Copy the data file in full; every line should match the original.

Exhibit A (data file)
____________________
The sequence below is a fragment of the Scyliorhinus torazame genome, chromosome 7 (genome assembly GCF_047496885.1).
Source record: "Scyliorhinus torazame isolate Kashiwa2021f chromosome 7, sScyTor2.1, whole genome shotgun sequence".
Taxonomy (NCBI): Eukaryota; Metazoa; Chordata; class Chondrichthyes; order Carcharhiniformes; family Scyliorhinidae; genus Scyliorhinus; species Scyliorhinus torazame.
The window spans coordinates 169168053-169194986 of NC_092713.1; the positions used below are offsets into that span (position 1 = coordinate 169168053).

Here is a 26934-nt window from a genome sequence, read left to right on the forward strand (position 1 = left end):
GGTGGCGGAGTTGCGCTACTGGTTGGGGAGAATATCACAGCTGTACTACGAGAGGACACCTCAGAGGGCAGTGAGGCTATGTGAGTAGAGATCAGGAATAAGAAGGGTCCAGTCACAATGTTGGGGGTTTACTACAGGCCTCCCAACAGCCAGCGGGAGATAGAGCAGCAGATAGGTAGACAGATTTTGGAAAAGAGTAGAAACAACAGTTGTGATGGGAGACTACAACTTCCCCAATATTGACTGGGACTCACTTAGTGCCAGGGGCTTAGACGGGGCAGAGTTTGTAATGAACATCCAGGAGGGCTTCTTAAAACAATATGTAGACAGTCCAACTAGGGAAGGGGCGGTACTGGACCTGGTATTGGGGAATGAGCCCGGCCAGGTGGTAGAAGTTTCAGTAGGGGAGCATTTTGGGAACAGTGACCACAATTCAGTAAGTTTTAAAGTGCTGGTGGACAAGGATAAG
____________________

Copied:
The sequence below is a fragment of the Scyliorhinus torazame genome, chromosome 7 (genome assembly GCF_047496885.1).
Source record: "Scyliorhinus torazame isolate Kashiwa2021f chromosome 7, sScyTor2.1, whole genome shotgun sequence".
Taxonomy (NCBI): Eukaryota; Metazoa; Chordata; class Chondrichthyes; order Carcharhiniformes; family Scyliorhinidae; genus Scyliorhinus; species Scyliorhinus torazame.
The window spans coordinates 169168053-169194986 of NC_092713.1; the positions used below are offsets into that span (position 1 = coordinate 169168053).

Here is a 26934-nt window from a genome sequence, read left to right on the forward strand (position 1 = left end):
GGTGGCGGAGTTGCGCTACTGGTTGGGGAGAATATCACAGCTGTACTACGAGAGGACACCTCAGAGGGCAGTGAGGCTATGTGAGTAGAGATCAGGAATAAGAAGGGTCCAGTCACAATGTTGGGGGTTTACTACAGGCCTCCCAACAGCCAGCGGGAGATAGAGCAGCAGATAGGTAGACAGATTTTGGAAAAGAGTAGAAACAACAGTTGTGATGGGAGACTACAACTTCCCCAATATTGACTGGGACTCACTTAGTGCCAGGGGCTTAGACGGGGCAGAGTTTGTAATGAACATCCAGGAGGGCTTCTTAAAACAATATGTAGACAGTCCAACTAGGGAAGGGGCGGTACTGGACCTGGTATTGGGGAATGAGCCCGGCCAGGTGGTAGAAGTTTCAGTAGGGGAGCATTTTGGGAACAGTGACCACAATTCAGTAAGTTTTAAAGTGCTGGTGGACAAGGATAAG